March 16, 2020
New Jersey's 9 million residents are urged to abide by curfew recommendations and not leave their homes between 8 p.m and 5 a.m. beginning Monday until further notice to slow the spread of the coronavirus.
"I am strongly discouraging all non-essential and non-emergency travel in New Jersey between the hours of 8 p.m. and 5 a.m." Gov. Phil Murphy said Monday "This will remain in effect fo the foreseeable future. We want everyone to be home and not out."
Also, any remaining New Jersey schools – public, private and parochial – and colleges that have not closed must do so by the end of the day Wednesday.
The restrictions were enacted as New Jersey nearly doubled its total coronavirus cases from Sunday. As of Monday afternoon, there were 178 cases.
The vast majority of cases have been reported in North Jersey and Central Jersey, with only eight so far in South Jersey. There are currently five cases in Burlington County and three in Camden County.
Businesses that are non-essential to the COVID-19 response may continue to operate from 5 a.m. to 8 p.m. but they are being asked to limit their occupancies to fewer than 50 people and adhere to social distancing guidelines. Restaurants and bars in New Jersey are to close for dine-in services after 8 p.m. Monday, but they may remain open for takeout and delivery food service after that.
Gyms, movie theaters, race tracks and the Atlantic City casinos will close at 8 p.m. Monday and remain closed until New Jersey officials deem they are safe to reopen. Online gaming will still be available to residents, Gov. Murphy said.
Businesses that are involved in the coronavirus response efforts, or that are necessary for the public's welfare – like supermarkets, pharmacies, gas stations, and medical offices, may remain open after 8 p.m.
Murphy announced these sweeping measures to try to slow the spread of the corona virus on Monday.
"We do not take these steps lightly," Murphy said. He announced the measures on Twitter. "We know that each comes with its own set of impacts on residents, families, communities and businesses. But at this moment our paramount concern must be to flatten the curve of new cases, so we do not overload our health care system."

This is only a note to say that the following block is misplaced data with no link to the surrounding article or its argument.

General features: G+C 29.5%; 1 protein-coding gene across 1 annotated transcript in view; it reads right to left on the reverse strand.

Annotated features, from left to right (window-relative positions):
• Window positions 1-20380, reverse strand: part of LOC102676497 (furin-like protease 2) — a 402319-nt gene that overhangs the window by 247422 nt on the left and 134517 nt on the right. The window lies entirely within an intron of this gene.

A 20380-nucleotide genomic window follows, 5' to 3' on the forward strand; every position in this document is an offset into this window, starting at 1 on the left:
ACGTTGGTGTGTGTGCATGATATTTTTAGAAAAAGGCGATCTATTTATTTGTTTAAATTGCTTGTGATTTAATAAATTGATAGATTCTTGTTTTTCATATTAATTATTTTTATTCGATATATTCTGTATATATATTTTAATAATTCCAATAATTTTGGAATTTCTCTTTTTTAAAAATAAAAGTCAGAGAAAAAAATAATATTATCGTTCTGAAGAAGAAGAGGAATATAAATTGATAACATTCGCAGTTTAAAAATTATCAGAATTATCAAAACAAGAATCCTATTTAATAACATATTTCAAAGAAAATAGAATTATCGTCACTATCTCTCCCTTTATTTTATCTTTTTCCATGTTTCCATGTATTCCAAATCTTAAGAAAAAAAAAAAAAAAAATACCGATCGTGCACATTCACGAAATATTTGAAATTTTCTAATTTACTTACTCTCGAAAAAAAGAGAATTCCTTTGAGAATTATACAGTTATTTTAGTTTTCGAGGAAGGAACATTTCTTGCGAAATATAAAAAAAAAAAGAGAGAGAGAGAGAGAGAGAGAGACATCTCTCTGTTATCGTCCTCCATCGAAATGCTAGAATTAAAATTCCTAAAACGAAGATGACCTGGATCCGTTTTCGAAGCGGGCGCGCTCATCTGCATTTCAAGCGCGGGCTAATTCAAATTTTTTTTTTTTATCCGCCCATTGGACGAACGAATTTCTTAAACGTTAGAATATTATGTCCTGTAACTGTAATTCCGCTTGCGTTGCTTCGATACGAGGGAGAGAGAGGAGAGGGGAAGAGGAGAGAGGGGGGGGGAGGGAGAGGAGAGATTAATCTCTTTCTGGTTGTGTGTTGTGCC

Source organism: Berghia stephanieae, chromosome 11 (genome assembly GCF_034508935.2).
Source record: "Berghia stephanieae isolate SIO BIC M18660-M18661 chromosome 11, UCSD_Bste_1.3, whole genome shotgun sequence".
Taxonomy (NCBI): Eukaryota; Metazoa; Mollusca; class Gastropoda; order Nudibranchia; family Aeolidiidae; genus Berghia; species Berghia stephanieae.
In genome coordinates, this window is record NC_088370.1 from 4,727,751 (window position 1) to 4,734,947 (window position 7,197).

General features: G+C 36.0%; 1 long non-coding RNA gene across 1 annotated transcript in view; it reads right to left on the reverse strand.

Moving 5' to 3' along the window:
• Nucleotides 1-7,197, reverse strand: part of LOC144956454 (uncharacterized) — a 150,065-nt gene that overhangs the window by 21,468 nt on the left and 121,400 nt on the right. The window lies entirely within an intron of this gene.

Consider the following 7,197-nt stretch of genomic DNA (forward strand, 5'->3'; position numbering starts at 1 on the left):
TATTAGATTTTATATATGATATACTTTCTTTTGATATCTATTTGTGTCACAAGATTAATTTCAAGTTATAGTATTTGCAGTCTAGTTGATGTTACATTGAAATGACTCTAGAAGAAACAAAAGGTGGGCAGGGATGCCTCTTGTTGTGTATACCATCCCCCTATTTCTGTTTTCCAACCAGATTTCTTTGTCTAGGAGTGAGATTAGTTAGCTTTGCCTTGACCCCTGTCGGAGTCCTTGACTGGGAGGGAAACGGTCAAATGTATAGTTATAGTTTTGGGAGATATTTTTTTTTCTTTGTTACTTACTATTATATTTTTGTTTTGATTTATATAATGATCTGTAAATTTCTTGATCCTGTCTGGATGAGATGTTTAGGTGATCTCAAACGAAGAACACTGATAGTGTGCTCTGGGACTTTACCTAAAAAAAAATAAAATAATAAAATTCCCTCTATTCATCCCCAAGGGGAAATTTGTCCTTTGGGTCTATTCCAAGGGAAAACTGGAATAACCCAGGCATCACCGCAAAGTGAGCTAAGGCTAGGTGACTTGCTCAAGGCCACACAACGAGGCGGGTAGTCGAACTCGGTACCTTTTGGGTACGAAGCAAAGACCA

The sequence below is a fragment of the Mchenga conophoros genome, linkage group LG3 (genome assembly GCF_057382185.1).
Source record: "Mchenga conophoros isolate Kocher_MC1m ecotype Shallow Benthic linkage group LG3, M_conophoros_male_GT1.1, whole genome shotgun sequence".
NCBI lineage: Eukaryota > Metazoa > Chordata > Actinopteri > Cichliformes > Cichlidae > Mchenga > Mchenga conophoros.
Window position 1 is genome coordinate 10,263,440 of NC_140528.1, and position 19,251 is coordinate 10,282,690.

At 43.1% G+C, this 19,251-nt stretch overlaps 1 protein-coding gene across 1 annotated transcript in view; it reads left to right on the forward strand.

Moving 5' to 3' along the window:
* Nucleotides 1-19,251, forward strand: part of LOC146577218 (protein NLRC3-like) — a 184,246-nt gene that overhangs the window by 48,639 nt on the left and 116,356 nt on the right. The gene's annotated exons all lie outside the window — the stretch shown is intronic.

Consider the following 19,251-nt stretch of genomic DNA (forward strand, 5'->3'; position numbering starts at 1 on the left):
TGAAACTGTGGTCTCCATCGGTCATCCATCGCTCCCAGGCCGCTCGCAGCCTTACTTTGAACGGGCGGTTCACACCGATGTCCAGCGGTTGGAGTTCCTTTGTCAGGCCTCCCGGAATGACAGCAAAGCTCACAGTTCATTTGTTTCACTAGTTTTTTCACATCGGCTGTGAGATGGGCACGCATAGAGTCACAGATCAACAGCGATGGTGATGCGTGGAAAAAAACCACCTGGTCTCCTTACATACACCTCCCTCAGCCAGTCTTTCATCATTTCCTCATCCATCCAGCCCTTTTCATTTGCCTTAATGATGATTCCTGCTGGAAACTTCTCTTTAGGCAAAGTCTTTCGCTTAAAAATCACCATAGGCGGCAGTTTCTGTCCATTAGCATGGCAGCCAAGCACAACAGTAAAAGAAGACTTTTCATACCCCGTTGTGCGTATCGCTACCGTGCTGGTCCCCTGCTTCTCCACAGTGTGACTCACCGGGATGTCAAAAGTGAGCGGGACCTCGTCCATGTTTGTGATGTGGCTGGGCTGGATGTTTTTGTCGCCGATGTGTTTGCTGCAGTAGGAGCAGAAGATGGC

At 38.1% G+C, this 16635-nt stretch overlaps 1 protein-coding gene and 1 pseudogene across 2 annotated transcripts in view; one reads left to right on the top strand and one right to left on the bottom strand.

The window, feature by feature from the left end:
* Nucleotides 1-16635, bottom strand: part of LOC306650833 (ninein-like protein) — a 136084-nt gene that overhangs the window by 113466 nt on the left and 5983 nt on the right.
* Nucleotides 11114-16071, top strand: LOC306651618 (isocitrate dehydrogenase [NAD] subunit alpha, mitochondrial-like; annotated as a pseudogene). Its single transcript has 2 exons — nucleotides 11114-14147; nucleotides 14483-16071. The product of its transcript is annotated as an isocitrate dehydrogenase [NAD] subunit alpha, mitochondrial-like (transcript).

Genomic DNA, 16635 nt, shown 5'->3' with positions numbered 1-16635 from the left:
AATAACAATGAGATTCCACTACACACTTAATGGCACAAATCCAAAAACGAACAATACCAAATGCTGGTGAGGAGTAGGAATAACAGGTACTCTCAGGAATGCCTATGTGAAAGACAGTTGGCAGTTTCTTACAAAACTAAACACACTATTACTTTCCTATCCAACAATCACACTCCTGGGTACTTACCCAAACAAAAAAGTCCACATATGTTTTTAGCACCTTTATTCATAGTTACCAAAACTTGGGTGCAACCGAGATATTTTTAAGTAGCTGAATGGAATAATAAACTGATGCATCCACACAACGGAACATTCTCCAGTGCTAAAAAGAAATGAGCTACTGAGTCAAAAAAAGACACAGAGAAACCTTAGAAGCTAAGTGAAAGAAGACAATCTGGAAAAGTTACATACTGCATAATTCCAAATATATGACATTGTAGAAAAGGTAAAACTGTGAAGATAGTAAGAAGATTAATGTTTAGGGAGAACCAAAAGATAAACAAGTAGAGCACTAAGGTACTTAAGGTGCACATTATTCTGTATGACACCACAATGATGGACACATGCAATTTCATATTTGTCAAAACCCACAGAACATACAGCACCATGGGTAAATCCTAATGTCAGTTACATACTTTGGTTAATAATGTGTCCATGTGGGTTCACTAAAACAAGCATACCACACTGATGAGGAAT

The governor and other New Jersey officials spoke more about the travel and business restrictions during a press conference Monday afternoon.
On Sunday, the Centers for Disease Control recommended against gatherings of 50 or more people for the next eight weeks in order to slow the spread of the illness. This includes events such as weddings, concerts, conferences and festivals. As such, all three states have banned gatherings of more than 50 people in attendance.
"Having regional coordination at a minimum is imperative," Cuomo said in the press conference. "If you can’t do a party in New York City, you can’t do a party in New Jersey, you can't do a party in Connecticut over 50."
New Jersey reported the state's second death due to coronavirus on Sunday. The patient was a man in his 60s from Bergen County.
There are nearly 4,000 cases of the coronavirus in the U.S. as of Monday afternoon, with 68 deaths so far from the virus, according to the New York Times. Pennsylvania currently has 76 cases of COVID-19, with the vast majority occurring in Southeastern Pennsylvania. There have been no deaths related to the outbreak reported yet in the state.
More than 173,800 people worldwide have contracted the illness and more than 7,200 have died from the virus as of Monday afternoon. Coronavirus has spread to at least 130 countries and six continents. Along with the U.S., some of the hardest-hit countries by the virus include China, Italy, South Korea, Iran, Spain, France, Germany, Japan, and Switzerland.
Coronavirus symptoms include fever, cough and shortness of breath. Most illnesses are mild, but a serious illness occurs in about 16% of cases, according to initial data from China. The incubation period is believed to be 2-14 days.
Older people and those with underlying health conditions, including heart disease, lung disease and diabetes, appear to be at greater risk for developing a serious illness, according to the CDC.
There is no known treatment for COVID-19 and a vaccine is expected to take at least a year to develop.
Health experts stress that the best way to prevent illness is to practice good hand hygiene, avoid close contact with sick individuals and frequently disinfect common surfaces and objects. Social distancing also should be practiced.